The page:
Got the eStatement for my account at their website and they got the MO for the guitar.

I only owe a $35.31 balance (It was $11.80-something, but I guess their interest got snaked in before the payment got there…) and I have that set for being paid tomorrow.

Then that is another bill out the door for good! YAY!!!!!!!

Anyway, Thought you’d like to know, even though this is not the Barclaycard people, I have one less debt to fret about per month.

Yeah, I think ‘hehe’ sent that (You are the same?) Anyway, I do feel good now. Will be able to sock it off to JUNIPER now and tell all of them to go to the theological place of Eternal Punishment.

401k for people who are not of age to pull it out without penatly

I have yet to hear Dave Ramsey recommend using the 401k for people who are not of age to pull it out without penatly. The reason is, that if you compute the penalty, the tax, etc, you find yourself essentially paying an excorbitant interest rate.

What many 401k participants, desperate for money, may forget is the cost of taking a financial hardship withdrawal. A $10,000 withdrawal does not equal $10,000 in your pocket.

“If you are under 59 1/2, you will lose 35 percent to 45 percent of the withdrawal in taxes and penalties,” Benna said. “You need to think about that.”

For example: suppose your tax filing status is married filing jointly and you earn $60,000 a year. That means your income falls in the 27 percent tax bracket.

If you take a $10,000 hardship withdrawal to pay for your child’s college tuition, you will owe $2,700 in federal income taxes and an additional $1,000 to cover the early withdrawal penalty. You’ll be left with $6,300, or less if you also owe state income tax.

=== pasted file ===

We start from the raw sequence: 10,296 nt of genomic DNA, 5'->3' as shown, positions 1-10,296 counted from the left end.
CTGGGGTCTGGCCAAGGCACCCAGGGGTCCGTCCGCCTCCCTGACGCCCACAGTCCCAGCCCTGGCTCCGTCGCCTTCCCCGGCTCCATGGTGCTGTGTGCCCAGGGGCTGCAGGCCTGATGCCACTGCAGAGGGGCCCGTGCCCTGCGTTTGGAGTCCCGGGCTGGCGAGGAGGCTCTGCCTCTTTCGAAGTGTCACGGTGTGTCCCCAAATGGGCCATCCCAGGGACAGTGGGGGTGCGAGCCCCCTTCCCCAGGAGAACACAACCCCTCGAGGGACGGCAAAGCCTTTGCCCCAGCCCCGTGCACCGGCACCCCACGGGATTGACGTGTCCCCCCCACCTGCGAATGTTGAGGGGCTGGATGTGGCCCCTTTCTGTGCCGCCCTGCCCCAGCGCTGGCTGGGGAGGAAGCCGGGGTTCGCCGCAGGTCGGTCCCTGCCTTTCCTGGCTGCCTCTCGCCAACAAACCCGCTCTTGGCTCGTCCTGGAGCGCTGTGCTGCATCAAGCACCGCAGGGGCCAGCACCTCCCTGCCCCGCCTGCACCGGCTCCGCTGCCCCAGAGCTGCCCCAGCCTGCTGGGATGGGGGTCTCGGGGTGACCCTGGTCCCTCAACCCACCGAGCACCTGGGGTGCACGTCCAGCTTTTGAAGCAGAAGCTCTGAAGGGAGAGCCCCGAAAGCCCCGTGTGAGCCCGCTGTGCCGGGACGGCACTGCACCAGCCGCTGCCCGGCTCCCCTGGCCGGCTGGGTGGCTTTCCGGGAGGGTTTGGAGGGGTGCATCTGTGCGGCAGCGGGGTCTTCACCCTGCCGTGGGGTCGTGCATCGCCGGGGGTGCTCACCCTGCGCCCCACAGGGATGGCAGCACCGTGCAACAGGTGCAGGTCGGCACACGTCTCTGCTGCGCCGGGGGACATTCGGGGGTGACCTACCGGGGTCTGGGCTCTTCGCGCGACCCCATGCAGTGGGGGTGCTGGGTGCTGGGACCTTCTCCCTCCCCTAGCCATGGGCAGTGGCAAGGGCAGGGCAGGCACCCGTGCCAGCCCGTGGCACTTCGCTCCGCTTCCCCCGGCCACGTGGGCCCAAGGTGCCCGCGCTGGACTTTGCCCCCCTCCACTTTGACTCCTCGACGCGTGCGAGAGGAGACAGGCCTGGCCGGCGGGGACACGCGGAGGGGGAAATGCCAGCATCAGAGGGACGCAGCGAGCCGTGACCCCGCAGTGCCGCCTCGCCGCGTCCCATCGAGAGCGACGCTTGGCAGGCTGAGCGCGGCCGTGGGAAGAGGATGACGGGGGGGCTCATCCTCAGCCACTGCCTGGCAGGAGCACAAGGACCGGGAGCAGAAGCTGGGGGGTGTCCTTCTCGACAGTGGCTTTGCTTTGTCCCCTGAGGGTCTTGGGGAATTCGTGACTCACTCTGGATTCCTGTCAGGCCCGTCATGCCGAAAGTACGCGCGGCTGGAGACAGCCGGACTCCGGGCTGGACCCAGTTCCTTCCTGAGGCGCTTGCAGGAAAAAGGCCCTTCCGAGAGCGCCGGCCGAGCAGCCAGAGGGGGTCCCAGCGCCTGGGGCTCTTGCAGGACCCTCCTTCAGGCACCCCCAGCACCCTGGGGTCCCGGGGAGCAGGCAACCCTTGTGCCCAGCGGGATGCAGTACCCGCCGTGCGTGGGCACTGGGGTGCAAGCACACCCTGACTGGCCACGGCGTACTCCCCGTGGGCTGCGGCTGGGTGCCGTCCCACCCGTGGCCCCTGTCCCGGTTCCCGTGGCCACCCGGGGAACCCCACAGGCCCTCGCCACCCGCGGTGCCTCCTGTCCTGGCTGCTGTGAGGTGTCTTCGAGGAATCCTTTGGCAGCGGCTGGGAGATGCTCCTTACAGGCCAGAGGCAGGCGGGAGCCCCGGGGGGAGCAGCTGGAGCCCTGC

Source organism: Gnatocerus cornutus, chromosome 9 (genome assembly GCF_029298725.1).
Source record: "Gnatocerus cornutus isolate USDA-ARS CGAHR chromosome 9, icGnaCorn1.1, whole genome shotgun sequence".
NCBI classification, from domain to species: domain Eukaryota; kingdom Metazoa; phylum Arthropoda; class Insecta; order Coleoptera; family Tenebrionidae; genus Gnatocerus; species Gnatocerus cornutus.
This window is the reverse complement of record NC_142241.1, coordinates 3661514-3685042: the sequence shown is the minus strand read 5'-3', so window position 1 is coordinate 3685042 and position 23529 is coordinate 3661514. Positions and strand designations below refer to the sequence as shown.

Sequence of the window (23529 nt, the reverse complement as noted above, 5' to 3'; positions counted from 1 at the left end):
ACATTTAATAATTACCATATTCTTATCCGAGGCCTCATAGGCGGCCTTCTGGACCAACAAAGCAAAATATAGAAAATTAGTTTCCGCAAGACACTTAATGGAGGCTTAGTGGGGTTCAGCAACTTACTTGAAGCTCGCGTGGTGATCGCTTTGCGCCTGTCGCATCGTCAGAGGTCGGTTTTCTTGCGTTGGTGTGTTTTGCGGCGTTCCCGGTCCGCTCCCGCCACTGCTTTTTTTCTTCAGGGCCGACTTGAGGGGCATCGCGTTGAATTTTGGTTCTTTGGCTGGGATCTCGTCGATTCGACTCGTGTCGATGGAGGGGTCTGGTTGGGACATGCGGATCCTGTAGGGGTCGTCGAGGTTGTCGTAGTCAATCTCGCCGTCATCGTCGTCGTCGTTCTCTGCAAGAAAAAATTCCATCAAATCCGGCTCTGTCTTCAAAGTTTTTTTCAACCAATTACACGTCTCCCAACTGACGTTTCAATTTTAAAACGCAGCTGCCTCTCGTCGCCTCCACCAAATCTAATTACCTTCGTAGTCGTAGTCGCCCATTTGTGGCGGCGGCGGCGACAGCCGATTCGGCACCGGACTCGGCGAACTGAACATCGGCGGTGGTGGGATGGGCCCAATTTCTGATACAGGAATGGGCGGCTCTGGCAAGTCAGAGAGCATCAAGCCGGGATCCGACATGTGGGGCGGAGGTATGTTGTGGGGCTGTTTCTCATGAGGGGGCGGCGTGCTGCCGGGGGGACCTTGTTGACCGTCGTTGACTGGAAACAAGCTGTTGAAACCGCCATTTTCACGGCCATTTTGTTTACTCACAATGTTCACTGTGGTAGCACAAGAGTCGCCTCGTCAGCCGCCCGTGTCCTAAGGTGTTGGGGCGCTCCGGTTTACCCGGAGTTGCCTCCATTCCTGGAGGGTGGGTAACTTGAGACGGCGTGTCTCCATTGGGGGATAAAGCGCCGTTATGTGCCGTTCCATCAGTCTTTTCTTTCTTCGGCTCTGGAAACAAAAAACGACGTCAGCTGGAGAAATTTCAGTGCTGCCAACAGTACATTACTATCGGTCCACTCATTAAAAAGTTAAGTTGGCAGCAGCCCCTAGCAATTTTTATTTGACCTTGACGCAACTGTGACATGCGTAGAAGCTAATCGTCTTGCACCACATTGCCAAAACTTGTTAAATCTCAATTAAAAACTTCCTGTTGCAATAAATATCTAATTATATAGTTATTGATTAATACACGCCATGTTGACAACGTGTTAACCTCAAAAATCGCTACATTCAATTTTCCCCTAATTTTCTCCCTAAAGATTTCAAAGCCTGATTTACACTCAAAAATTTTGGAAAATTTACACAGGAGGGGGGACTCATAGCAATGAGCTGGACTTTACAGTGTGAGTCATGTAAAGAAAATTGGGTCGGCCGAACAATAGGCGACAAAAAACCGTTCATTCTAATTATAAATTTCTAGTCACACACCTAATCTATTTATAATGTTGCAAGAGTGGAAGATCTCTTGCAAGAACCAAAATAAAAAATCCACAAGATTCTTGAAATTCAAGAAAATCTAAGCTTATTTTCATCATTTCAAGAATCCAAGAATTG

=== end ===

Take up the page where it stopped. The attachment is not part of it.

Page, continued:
Taking a hardship withdrawal can also result in longer-term pain — a less generous retirement.

Take the example of a person who, starting at age 30, contributes $5,000 a year to her 401k plan. At age 40, she buys a house and takes a $10,000 hardship withdrawal for the down payment. Let’s assume her portfolio generates an average annual return of 8 percent. By retirement at age 65, she will have $793,094. Had she not taken the hardship withdrawal she would have had $861,584, or $68,490 more.

A $10,000 withdrawal may seem insignificant today, but over time it can mean a lot. The trouble is making up for it in the account.

Tapping into the 401k should always be the last resort.

My 2 cents worth.

I don’t know about 401(k) s to venture a guess

If you live in an excellent public school district, it sounds foolish to pay for private school. I’m from New York City. Several schools such as Bronx High School of Science, Stuyvesant, and Hunter College are harder to be admitted to than a private school. I was raised with a lower-income ghetto education. I worked hard. Several elite private colleges awarded me scholarships. The difference in class between public and private school grads was shocking. It’s not only a matter of basic knowledge.